Rook and Rose Book 2, Chapter 20

THIS &#$#@$%! BOOK

I say that with love. 🙂 But I had a progress report all written up on Tuesday night, ready to post the next day . . . and then I woke up on Wednesday to a slew of emails from Alyc, the bulk of which boiled down to “I think we should throw out most of the plot we have planned for the last fifth of the book.” You know, the stuff we spent Monday outlining with multicolored index cards all over the floor.

They had good reasons. If they didn’t, I wouldn’t be posting this progress report instead, the one that starts with the keysmash profanity. The plot we had in mind isn’t a bad one — but it’s one that would benefit much more from being delayed to book three, where it would have stronger logic backing it and a lot more room to breathe. And by chucking it, we bought ourselves room to do some other things in its place. But it meant that instead of waking up, posting my report, and getting started on Chapter 21, I got in the car and drove to Alyc’s place to do the outlining thing all over again. (Side note: I promise we are both taking pandemic precautions as we should, but for several reasons Alyc has essentially been counted as a member of my household for quarantine purposes. That’s why we were sitting on the same futon for the unboxing video for The Mask of Mirrors, why we’ve been getting together in person for book planning, etc.)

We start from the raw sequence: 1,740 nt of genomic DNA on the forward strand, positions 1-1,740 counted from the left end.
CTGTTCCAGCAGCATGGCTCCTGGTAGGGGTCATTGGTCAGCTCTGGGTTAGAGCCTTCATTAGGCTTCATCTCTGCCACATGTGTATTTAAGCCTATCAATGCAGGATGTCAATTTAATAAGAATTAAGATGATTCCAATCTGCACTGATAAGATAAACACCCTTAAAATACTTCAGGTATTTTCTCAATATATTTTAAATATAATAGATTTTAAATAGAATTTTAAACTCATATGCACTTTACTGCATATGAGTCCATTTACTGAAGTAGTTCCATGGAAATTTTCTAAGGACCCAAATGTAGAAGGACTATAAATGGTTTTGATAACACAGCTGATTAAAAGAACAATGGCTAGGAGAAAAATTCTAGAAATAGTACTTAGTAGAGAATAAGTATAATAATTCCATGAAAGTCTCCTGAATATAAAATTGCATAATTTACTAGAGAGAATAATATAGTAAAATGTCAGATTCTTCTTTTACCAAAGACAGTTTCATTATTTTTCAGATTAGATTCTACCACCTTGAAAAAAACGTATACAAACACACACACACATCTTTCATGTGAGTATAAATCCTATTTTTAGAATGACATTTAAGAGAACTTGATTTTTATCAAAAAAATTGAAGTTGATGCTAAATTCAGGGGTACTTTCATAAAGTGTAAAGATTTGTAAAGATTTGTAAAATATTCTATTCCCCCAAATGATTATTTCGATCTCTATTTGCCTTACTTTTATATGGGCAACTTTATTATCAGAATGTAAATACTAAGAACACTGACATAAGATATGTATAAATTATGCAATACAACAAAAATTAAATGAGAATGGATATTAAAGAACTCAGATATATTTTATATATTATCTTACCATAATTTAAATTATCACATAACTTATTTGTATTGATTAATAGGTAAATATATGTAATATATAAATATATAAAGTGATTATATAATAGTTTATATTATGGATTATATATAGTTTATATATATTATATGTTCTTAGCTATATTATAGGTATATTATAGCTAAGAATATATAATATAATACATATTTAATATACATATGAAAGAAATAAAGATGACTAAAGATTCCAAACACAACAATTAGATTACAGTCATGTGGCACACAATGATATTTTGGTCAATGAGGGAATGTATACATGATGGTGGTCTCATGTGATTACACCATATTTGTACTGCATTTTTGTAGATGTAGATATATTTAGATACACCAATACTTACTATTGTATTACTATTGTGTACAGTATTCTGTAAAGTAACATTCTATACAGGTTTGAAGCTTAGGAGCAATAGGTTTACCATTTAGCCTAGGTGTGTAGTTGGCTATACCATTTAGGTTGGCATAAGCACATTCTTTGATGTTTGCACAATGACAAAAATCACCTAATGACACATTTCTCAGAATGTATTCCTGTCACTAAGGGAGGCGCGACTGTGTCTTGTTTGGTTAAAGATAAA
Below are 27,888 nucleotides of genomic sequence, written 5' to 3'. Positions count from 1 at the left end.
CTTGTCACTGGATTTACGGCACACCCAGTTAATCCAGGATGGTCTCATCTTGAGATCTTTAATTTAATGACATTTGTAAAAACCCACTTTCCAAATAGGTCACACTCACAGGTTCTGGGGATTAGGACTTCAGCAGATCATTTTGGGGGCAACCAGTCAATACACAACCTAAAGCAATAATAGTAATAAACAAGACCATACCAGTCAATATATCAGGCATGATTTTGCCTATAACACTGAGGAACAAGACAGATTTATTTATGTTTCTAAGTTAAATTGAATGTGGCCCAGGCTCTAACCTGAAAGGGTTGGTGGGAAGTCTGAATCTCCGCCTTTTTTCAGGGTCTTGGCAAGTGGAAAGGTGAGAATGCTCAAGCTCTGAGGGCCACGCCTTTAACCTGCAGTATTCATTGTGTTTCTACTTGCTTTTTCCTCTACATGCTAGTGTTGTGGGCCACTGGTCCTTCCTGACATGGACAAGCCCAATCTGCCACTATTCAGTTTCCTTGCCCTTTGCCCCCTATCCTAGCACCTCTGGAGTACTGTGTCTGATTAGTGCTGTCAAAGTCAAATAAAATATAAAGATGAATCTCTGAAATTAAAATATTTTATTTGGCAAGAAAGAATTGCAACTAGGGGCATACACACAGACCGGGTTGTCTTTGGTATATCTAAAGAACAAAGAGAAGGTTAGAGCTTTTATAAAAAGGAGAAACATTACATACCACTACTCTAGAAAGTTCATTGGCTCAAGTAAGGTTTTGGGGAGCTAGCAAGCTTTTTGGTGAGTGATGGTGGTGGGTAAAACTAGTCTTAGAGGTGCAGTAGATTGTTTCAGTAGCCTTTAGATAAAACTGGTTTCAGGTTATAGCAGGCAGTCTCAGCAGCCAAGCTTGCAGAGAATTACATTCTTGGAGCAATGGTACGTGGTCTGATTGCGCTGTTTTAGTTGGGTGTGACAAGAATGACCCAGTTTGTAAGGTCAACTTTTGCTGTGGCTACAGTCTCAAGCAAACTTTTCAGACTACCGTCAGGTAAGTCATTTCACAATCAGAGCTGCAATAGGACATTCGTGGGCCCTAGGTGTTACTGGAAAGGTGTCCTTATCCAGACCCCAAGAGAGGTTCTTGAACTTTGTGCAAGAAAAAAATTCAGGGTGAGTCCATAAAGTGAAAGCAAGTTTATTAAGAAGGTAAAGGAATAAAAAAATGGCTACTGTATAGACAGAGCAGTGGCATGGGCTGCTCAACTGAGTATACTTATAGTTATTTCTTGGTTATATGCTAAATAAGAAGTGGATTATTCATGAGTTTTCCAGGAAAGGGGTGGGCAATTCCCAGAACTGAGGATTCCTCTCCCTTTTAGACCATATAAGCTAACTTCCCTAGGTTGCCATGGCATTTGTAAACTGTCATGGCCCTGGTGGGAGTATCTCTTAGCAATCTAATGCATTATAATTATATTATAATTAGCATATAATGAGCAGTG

That work barely affected this chapter at all — we just had to cut the very brief ending scene that existed to launch the plot we scrapped, and we may alter the sequencing of the remaining ones. But the things I had written for my old progress report were all about us figuring out how to ring the changes on certain conflicts, keeping them from having too much the same shape as the things we did in the first book. Instead we’ve decided to go a different direction entirely — which is another reason why this shift of plans is a good one. I think one of the cool things a series can do is revisit core conflicts or themes from new angles, so it wasn’t inherently bad that there were similarities, but we like this version much better.

However. It isn’t just a matter of snipping out that one scene and proceeding into the new map. This change means that the narrative strand which was going to have its big climactic thing in part five just lost that; it needs a new climax. Which means taking the thing we did in Chapter 18 (where it honestly felt too cramped anyway) and pushing it back to 22, now in new! improved! form!, then figuring out new things to do in 18, and changing the fallout that it had in 19. And those other things we now have room to do? As I said in the last post, we’d already marked a few places where we felt like we needed to go back and add scenes; well, the things we want to do rest on the foundations of those unwritten scenes. So instead of starting Ch. 21 this week, we’re taking a few days to make some revisions and backfill some new material.

It’s all good stuff. Which is why, even though one of Alyc’s emails started with “Don’t kill me, but…,” my reaction was “yeah, we should probably do that.” But still. This &#$#@$%! book.

Word count: ~158,000
Authorial sadism: Someone’s worst nightmare come true.
Authorial amusement: She doesn’t have a first name. (Er, not that other character over there, whose lack of a first name is not amusing at all.)
BLR quotient: Since we snipped out that one scene, I’ll give it to love. Even if some of that love is really twisted and in need of help.

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